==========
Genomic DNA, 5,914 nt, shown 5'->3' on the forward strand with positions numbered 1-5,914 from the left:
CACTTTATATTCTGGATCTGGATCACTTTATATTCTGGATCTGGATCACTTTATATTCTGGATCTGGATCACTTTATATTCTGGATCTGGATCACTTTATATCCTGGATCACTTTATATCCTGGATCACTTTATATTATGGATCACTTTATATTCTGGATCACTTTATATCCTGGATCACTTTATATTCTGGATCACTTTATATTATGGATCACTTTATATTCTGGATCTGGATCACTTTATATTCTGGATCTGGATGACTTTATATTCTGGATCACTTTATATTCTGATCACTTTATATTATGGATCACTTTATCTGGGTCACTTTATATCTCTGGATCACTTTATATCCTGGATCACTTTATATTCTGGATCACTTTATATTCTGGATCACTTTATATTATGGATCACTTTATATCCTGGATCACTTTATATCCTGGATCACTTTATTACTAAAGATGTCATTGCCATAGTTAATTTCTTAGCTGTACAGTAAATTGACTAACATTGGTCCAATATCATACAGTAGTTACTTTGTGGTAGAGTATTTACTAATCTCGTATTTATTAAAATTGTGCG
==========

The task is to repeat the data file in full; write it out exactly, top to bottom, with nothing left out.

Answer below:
Genomic DNA, 5,914 nt, shown 5'->3' on the forward strand with positions numbered 1-5,914 from the left:
CACTTTATATTCTGGATCTGGATCACTTTATATTCTGGATCTGGATCACTTTATATTCTGGATCTGGATCACTTTATATTCTGGATCTGGATCACTTTATATCCTGGATCACTTTATATCCTGGATCACTTTATATTATGGATCACTTTATATTCTGGATCACTTTATATCCTGGATCACTTTATATTCTGGATCACTTTATATTATGGATCACTTTATATTCTGGATCTGGATCACTTTATATTCTGGATCTGGATGACTTTATATTCTGGATCACTTTATATTCTGATCACTTTATATTATGGATCACTTTATCTGGGTCACTTTATATCTCTGGATCACTTTATATCCTGGATCACTTTATATTCTGGATCACTTTATATTCTGGATCACTTTATATTATGGATCACTTTATATCCTGGATCACTTTATATCCTGGATCACTTTATTACTAAAGATGTCATTGCCATAGTTAATTTCTTAGCTGTACAGTAAATTGACTAACATTGGTCCAATATCATACAGTAGTTACTTTGTGGTAGAGTATTTACTAATCTCGTATTTATTAAAATTGTGCG